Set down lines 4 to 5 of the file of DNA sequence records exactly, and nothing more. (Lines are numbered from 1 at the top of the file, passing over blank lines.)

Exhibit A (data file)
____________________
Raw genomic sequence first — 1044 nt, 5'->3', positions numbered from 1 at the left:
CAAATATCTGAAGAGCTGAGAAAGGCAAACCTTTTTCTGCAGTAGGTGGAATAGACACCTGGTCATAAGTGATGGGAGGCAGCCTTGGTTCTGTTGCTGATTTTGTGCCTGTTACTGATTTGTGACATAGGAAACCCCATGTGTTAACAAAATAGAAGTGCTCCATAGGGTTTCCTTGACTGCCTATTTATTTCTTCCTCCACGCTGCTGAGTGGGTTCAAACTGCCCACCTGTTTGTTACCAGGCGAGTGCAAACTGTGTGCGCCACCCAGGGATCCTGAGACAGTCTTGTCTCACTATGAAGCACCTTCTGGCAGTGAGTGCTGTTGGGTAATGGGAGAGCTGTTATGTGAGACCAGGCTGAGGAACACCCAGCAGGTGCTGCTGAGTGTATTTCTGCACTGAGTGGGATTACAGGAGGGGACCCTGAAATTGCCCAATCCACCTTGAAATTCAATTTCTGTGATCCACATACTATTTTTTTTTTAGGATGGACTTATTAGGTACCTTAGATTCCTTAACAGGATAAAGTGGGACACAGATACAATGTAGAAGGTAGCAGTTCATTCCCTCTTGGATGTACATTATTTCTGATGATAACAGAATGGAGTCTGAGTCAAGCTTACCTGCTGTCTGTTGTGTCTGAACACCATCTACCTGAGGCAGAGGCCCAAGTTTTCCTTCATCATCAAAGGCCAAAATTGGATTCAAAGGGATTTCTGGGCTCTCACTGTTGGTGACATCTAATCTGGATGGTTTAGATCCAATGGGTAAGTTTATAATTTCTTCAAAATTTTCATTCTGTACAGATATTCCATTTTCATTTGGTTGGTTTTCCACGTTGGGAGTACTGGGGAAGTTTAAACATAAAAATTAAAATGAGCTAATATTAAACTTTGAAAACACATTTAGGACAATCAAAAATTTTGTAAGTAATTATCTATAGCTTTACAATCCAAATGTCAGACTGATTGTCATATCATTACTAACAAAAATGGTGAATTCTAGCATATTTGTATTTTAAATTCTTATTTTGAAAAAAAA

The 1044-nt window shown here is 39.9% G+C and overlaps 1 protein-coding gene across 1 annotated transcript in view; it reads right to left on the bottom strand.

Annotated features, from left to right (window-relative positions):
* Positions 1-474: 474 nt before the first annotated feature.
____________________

Annotated features, from left to right (window-relative positions):
* Positions 1-474: 474 nt before the first annotated feature.